Our research interests are focused on the role of sensory feedback in posture and balance and in the guidance of voluntary movement. We are further interested in the manner in which this feedback is modulated to meet the needs of different motor tasks. Our central idea is that information about the lengths and forces of muscles (proprioception) is combined in the spinal cord and brainstem to regulate the mechanical properties of the limbs and trunk during movement, and that these properties can be modified to meet the physical requirements of different tasks, such as walking up and down hills, through changes in the transmission through the sensory pathways.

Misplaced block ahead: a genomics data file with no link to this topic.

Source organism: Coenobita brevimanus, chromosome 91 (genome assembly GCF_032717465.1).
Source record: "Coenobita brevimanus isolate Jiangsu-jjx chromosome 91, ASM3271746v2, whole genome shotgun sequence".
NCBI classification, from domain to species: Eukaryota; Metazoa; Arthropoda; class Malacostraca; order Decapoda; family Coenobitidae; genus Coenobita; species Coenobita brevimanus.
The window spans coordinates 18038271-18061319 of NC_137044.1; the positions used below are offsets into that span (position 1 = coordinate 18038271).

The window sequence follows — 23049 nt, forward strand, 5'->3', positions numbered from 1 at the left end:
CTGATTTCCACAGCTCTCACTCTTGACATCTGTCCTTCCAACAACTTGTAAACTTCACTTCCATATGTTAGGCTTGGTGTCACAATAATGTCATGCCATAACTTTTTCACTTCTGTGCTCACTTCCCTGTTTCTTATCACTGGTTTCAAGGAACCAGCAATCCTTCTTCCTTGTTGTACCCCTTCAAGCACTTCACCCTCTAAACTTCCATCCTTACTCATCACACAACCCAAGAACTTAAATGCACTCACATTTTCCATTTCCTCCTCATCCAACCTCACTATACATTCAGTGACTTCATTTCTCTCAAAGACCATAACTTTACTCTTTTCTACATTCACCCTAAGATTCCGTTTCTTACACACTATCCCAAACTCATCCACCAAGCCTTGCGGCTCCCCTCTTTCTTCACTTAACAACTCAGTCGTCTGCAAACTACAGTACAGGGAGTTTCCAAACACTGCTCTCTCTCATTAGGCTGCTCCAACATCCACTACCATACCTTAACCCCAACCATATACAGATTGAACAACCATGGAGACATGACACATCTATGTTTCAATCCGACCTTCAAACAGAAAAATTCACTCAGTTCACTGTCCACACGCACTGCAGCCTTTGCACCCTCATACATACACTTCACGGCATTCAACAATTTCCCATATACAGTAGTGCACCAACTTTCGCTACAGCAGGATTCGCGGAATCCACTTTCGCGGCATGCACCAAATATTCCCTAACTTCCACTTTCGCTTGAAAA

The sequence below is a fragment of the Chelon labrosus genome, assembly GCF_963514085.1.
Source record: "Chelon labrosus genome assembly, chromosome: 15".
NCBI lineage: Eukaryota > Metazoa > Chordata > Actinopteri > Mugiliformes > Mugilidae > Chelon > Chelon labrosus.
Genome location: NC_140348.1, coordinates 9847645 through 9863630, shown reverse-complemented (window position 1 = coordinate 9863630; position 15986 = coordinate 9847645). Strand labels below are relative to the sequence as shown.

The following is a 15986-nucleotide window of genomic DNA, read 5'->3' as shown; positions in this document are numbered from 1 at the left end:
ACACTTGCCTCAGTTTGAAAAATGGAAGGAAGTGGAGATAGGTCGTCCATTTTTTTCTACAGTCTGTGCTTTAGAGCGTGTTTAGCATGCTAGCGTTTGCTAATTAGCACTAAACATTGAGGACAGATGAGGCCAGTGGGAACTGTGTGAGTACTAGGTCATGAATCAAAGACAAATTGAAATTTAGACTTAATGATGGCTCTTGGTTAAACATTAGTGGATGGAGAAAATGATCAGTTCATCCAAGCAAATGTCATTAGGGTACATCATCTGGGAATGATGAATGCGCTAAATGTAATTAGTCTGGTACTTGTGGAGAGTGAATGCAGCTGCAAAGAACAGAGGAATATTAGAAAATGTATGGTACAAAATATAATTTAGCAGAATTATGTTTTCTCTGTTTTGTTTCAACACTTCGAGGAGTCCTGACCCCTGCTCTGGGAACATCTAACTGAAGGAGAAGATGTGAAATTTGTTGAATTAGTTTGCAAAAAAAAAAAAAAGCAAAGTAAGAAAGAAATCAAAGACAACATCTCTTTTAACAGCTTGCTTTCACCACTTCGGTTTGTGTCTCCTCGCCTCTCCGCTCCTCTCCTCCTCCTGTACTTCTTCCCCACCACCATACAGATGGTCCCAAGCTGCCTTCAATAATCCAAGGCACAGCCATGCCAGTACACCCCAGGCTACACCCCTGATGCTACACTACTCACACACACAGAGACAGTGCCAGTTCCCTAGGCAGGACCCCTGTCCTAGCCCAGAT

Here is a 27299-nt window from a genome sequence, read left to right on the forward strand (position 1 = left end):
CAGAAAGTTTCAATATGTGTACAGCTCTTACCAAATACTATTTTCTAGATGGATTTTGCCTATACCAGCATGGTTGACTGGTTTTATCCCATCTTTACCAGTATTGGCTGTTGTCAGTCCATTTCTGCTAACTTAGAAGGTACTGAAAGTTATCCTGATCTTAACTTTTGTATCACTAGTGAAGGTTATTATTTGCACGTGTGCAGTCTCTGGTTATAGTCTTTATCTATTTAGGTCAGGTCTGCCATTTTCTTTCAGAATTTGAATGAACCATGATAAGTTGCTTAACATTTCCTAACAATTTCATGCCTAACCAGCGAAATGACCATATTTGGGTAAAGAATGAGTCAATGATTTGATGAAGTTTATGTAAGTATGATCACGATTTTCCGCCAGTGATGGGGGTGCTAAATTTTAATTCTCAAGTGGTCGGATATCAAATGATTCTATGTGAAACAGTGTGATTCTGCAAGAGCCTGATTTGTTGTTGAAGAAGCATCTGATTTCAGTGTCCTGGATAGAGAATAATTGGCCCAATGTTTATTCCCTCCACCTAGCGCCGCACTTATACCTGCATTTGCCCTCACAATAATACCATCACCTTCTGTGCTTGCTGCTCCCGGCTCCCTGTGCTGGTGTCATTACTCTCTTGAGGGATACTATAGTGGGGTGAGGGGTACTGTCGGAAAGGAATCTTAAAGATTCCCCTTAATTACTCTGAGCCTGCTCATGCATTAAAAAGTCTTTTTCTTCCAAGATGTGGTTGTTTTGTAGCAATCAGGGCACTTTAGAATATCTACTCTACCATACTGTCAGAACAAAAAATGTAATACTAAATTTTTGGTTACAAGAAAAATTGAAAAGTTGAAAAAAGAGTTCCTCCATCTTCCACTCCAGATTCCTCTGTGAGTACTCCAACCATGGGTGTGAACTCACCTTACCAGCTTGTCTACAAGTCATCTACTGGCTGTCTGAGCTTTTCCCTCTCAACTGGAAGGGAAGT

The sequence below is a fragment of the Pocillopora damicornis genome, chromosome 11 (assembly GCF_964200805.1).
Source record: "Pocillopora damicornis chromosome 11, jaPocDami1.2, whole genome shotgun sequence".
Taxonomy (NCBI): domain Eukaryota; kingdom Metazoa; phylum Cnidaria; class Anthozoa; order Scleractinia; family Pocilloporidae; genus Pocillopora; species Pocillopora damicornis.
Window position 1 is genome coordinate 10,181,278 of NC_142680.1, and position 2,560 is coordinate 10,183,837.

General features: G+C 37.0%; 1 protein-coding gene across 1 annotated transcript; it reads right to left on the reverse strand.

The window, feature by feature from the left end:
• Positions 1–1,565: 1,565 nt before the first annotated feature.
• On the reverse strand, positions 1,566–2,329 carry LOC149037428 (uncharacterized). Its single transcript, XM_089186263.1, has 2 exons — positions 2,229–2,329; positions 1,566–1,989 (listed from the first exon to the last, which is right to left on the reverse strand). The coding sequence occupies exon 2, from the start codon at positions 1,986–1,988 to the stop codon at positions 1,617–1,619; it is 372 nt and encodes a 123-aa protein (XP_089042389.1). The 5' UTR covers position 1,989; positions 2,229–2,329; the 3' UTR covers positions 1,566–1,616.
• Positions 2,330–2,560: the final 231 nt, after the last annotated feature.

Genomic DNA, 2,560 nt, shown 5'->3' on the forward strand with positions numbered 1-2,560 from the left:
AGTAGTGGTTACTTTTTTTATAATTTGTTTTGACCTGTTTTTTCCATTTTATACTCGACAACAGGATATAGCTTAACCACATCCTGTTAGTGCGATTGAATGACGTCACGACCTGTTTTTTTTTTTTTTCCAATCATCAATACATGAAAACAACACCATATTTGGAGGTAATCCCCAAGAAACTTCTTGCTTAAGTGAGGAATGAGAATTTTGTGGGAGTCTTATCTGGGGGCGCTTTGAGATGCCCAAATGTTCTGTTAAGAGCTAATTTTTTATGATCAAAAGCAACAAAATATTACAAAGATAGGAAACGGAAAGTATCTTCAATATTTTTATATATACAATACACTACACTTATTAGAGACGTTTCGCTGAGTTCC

Proprioceptive pathways in the spinal cord are disrupted after injuries to the central nervous system. Our translational studies concern the manner in which altered sensory transmission after spinal cord and peripheral nerve injury results in motor deficits. With our colleagues we are developing approaches to restore these pathways after central and peripheral damage. These approaches include the use of microelectrode arrays for the stimulation of muscle and the spinal cord, and training. We also intend that new information about the organization and modulation of these sensory pathways will be use in the design of robotic motor systems.